We commenced the climbing of magical singletrack once the sun graced the spires and crags around us.

We had rushed through this part of the trail last time, so it was nice to approach it with a fresh morning and fresh eyes.

The colors in the rock and veg were so bright they pained our poor little morning eyes.

We climbed amongst cliff and saguaro, reaching ‘the top’ all to soon, for this is trail to be savored.

There the view shifts from the rugged ridges of the Gila River to the depths of upper Martinez Canyon. We stopped for a ‘nibble on cheese’ brunch.

But not for long, the upcoming trail was pulling us in like a magnet.

This is the small piece I helped lay out, and this time besides enjoying it we were doing a small survey of construction notes for anything that we thought needed work or was unsafe. It’s all pretty good, though we made note of a few things.

I love the wide and (almost) overbuilt nature of the trail. It gives you plenty of time to spin the head as you pedal along, instead of focusing on negotiating rocks and steeps, challenges I hear some mountain bikers are normally known to enjoy.. ..

Either Tim’s or my handwriting. Based on how legible it is, it’s gotta be Tim’s.

By the time we were done rubber necking and taking waypoints above upper Martinez, it was a bit later in the day than we would have liked. Since we failed to get water last night, our supply was looking a little thin. Original plan was to turn around to ride Gila Canyons back, but with our water source unknown and significant riding between here and the only reliable one (the artesian well by Battle Axe), we opted to continue north on the AZT. So we climbed by the big marbley rock, caught our first view of picketpost, then kept descending down mucho fun trail.

At Telegraph Canyon we opted for the more direct route into Superior — the 4×4 road. Beautiful in its own right, it has been a while since either of us have been on it. On one of the rubble strewn ramps I was ripping along, admiring my Lenz 29er’s ability to make rocks disappear, when one particular rock made its presence known in a big way. Never saw it or adjusted line or weight, so it slammed the rear rim and cut a hole in both the tread and near the bead.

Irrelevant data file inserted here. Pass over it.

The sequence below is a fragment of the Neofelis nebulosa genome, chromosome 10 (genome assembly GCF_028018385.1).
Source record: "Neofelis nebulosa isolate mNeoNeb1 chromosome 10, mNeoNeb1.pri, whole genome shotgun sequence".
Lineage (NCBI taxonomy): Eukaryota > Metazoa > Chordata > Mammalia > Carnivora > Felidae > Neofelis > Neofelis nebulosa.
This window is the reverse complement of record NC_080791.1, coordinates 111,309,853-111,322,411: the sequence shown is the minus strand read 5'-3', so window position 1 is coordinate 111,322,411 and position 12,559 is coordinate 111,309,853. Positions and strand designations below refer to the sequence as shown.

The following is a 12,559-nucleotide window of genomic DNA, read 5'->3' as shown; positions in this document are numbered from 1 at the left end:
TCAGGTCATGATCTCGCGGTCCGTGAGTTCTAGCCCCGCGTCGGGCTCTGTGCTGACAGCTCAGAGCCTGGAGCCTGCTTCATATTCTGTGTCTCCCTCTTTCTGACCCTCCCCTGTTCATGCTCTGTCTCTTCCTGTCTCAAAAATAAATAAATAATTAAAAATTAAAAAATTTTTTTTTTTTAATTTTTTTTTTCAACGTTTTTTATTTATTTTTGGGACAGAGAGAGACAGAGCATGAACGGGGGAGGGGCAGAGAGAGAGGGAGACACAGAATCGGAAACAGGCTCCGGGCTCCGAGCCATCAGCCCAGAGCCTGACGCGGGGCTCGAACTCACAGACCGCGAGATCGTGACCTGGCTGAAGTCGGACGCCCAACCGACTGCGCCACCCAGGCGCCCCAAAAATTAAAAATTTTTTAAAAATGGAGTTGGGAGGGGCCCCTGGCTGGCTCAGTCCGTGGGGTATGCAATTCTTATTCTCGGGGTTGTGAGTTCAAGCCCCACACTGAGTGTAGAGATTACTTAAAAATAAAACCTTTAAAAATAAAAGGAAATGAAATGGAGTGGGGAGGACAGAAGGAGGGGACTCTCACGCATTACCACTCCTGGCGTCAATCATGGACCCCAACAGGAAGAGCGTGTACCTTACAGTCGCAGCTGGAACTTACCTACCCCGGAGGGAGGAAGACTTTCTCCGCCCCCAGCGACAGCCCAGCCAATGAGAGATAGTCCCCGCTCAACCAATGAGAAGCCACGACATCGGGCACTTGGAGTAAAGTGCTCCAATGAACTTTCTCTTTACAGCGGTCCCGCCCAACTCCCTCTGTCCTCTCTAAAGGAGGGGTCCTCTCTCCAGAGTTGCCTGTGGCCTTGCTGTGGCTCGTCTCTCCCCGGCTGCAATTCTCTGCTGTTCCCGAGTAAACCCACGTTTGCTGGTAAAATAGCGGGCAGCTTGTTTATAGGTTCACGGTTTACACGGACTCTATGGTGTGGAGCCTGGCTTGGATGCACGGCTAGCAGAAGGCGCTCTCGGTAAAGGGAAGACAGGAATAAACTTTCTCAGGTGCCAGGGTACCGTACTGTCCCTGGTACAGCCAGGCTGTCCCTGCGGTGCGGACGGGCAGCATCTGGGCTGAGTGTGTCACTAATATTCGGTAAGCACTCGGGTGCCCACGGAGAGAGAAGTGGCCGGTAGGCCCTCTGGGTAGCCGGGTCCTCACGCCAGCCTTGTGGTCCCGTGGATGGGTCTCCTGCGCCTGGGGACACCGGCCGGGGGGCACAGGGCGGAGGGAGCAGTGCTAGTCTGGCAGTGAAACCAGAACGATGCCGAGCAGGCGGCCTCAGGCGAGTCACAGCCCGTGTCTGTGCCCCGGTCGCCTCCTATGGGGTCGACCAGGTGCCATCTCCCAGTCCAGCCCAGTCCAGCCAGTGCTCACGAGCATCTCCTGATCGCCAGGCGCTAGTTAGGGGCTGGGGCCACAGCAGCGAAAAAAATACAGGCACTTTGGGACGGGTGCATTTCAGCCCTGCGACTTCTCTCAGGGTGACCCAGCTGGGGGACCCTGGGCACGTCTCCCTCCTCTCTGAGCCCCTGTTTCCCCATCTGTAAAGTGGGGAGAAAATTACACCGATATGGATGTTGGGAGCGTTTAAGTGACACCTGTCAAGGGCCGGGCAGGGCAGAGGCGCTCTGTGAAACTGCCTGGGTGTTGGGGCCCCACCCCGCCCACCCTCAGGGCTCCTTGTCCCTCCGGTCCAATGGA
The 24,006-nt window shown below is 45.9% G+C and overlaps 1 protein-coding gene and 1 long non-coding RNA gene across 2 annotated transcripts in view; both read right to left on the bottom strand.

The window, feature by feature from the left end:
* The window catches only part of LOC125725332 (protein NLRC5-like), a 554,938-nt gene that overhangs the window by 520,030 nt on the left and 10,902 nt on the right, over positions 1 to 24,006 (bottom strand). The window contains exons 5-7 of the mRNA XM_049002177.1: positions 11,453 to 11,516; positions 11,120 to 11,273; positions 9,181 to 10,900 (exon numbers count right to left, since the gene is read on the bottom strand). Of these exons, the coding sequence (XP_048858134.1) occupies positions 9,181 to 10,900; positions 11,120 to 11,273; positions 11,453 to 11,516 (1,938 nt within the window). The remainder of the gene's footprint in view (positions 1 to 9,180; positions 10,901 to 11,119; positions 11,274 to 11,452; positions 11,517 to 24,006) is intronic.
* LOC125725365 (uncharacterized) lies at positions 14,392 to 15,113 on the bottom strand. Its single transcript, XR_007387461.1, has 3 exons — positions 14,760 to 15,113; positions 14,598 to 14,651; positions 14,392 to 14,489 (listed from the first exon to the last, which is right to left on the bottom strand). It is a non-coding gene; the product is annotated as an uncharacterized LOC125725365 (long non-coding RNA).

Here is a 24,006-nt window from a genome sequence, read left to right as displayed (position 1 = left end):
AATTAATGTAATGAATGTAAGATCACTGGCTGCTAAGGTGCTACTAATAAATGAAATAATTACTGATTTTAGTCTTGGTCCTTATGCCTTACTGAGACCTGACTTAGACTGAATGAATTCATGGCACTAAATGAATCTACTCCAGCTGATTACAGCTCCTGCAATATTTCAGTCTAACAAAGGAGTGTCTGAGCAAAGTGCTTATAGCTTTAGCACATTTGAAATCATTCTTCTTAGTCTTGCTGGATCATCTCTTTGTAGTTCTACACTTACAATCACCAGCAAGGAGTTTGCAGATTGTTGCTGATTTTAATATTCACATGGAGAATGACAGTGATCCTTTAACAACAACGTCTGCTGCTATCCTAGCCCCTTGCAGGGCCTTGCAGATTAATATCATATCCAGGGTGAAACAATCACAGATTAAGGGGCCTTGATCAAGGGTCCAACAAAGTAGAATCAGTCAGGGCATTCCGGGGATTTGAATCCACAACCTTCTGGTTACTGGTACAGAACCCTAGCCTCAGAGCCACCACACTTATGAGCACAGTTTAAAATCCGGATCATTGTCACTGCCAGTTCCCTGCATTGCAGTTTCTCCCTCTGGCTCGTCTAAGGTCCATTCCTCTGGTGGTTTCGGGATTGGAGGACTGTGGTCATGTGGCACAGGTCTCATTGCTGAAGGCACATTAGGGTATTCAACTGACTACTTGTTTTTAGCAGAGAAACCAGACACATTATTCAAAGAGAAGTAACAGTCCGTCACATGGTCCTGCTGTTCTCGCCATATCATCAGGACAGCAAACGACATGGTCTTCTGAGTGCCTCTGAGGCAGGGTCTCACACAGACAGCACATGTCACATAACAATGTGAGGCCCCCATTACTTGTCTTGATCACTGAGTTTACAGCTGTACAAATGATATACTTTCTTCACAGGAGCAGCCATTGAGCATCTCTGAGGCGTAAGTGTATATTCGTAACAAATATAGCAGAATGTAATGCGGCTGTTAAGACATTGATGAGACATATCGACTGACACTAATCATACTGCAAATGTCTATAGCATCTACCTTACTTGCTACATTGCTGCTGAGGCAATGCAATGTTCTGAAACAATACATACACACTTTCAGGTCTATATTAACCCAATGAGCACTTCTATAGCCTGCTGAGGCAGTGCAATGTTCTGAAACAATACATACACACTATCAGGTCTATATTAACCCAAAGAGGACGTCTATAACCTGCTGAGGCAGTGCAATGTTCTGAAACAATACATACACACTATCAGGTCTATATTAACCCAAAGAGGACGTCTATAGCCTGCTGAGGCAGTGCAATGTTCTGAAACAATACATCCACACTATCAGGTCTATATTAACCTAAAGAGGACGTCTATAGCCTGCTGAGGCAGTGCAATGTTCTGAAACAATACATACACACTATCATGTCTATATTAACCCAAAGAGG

It was looking like tube time, which was OK since we were done with cactus and stickers, but at Lee’s suggestion we aired it up as much as we could, then vigorously bounced the wheel up and down to make the Stans sealant bubble and foam, getting it to the hole right by the bead. I only had to air it up once more as we descended, then it was golden!

Picketpost reflection. Water, but it was too late to turn around. We also noted that Trough Springs was not that far off route, full of water, and trickling audibly from our vantage above it on the road.

photo by Lee Blackwell

We had other plans for refreshment! I was able to finally repay a longstanding debt to Mr. Blackwell. The origins of said debt have been obscured by the fogs of time, and obfuscated by so many good rides in the area. We think the debt arose on our 2005 thru-trip on the AZT. In any case, the fact is that at some point I promised him Dairy Queen would be open so he could secure frosty blizzard blissment. But alas, DQ was long closed when we got there.

The OPEN sign was lit as we pulled in. A great wrong has been righted, the balance of a debt settled. Ice creamy goodness was quenching our thirst. All was right in the world. Until, we got cold sitting in the shade! Simple fix — go sit in the sun.

Alright, the ride wasn’t quite over yet. We tried to hit the balance between gluttony and gut bomb since we still had to do the ‘shuttle’ portion of the ride. Self shuttle on pavement, that is. It’s not a bad ride, really. As long as you don’t consider long 10% grades to be ‘bad’. Before we knew it we were cruising by the Ray mine, and coasting into Kelvin to the completion of another amazing Gila bikepack.